Friday, December 03, 2010

Policy of US Red Cross iro M.E/CFS patients

The American Red Cross has issued a statement saying that they will not accept blood from patients who have ever been diagnosed with M.E/CFS for both donor and patient safety. This is related to the newly discovered retroviruses that are so commonly found in people with these illnesses. There is fear of transmitting a serious, long term and debilitating virus through the blood supply.

See the article HERE

WASHINGTON POST ARTICLE (click HERE for direct link) 
"The American Red Cross announced Friday that it is barring people with chronic fatigue syndrome from donating blood to reduce the risk of transmitting a virus that has been associated with the disease.

The virus is known as xenotropic murine leukemia virus-related virus or XMRV. Some studies have found that people with chronic fatigue syndrome are more likely to carry the virus. But it remains far from clear whether the virus causes the disease.

Nevertheless, the Red Cross decided to bar people with the syndrome from donating "in the interest of patient and donor safety," according to an announcement from the organization.
At present, there are no specific federal recommendations regarding deferral of individuals with Chronic Fatigue Syndrome (CFS) or other diseases that have been associated with Murine Leukemia Virus-related virus (XMRV) infection. Nevertheless, in the interest of patient and donor safety, the American Red Cross will defer indefinitely any donor who reveals during the donor interview that they have been diagnosed with CFS," the statement said.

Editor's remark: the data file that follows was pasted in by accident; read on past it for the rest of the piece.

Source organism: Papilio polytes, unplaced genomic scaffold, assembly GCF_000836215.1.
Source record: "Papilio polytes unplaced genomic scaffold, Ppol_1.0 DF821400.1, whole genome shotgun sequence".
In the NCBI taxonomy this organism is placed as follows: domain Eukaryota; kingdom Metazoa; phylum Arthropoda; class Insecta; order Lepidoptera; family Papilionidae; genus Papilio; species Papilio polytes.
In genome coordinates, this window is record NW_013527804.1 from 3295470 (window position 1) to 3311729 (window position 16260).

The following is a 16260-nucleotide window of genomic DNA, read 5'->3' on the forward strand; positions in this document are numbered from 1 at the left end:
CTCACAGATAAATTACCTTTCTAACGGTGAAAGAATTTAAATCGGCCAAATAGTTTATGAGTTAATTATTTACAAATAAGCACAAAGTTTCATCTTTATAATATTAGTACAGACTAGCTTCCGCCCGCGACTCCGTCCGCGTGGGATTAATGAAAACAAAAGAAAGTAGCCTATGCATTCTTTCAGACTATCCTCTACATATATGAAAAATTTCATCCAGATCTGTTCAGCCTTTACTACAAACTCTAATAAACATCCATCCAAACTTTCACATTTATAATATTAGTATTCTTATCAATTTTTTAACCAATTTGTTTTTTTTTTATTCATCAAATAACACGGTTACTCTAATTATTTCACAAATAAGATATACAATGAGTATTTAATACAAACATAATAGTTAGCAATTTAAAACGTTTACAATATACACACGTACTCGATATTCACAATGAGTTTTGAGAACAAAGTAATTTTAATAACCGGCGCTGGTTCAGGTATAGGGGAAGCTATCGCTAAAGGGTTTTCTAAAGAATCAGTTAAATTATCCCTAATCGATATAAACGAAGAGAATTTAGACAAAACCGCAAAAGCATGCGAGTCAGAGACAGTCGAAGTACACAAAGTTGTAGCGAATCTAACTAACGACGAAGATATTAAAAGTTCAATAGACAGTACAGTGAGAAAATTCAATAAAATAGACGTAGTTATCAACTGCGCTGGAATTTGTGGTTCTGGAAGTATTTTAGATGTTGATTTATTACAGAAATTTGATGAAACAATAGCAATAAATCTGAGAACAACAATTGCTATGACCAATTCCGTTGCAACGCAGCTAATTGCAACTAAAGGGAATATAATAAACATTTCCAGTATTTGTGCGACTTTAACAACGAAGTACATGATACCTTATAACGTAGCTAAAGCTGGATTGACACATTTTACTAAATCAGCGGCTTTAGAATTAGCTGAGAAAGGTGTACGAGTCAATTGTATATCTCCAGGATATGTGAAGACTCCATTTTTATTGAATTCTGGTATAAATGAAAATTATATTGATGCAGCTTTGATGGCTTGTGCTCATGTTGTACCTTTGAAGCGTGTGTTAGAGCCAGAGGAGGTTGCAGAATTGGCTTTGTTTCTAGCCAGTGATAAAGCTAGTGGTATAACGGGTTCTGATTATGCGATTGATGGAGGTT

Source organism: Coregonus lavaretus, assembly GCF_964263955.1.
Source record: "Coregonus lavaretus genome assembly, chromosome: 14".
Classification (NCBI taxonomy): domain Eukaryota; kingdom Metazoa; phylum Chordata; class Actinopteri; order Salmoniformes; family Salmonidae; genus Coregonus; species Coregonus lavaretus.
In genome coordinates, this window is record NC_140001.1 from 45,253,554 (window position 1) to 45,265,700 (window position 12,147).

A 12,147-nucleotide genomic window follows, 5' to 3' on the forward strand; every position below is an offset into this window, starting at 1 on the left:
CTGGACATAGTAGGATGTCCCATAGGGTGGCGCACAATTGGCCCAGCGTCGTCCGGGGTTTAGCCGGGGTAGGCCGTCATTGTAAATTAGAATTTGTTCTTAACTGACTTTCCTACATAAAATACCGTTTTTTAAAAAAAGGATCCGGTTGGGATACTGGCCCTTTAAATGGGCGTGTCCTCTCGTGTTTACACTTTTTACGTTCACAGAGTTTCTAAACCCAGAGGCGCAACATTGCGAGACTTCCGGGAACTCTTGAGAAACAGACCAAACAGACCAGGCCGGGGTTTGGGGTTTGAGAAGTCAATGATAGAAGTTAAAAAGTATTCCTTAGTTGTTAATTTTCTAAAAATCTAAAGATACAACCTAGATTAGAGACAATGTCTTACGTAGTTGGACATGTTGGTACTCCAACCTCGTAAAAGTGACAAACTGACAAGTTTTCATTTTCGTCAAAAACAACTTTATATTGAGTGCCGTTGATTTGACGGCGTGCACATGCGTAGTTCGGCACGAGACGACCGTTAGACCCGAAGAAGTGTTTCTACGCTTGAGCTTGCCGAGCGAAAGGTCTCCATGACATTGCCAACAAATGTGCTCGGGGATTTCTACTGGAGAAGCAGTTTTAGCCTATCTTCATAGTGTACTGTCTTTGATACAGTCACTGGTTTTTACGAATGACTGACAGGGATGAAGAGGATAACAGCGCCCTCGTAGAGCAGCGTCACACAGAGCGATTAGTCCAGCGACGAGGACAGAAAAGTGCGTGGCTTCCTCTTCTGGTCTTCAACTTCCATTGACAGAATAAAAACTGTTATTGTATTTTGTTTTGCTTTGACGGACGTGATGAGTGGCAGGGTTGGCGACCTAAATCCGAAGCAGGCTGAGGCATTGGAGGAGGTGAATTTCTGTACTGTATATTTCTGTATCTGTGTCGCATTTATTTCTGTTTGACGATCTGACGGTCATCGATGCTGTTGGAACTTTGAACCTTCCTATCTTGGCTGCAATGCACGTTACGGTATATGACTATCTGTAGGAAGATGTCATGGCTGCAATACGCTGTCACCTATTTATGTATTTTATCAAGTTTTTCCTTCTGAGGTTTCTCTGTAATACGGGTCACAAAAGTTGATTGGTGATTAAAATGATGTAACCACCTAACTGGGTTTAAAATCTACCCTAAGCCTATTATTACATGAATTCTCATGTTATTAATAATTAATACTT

"There is currently insufficient data to conclude that XMRV is transmitted through blood transfusion. However, the National Heart, Lung and Blood Institute (NHLBI) Task force is conducting research to determine the frequency of the virus in the donor population, whether it is transfusion-transmitted, and whether recipients become infected and develop the disease," it said.

A task force that reviews blood safety for an organization known as the AABB recommended in June that blood collecting organization "actively discourage potential donors who have ever been diagnosed by a physician with chronic fatigue syndrome ... or myalgic encephalomyelitis (ME), from donating blood or blood components. In addition, any donor with symptoms of CFS would be deferred if, on the day of donation, they respond negatively to the question, 'Are you feeling well today?' " the agency said.

The recommendation came after new research strengthened the possible connection between the virus and the syndrome."

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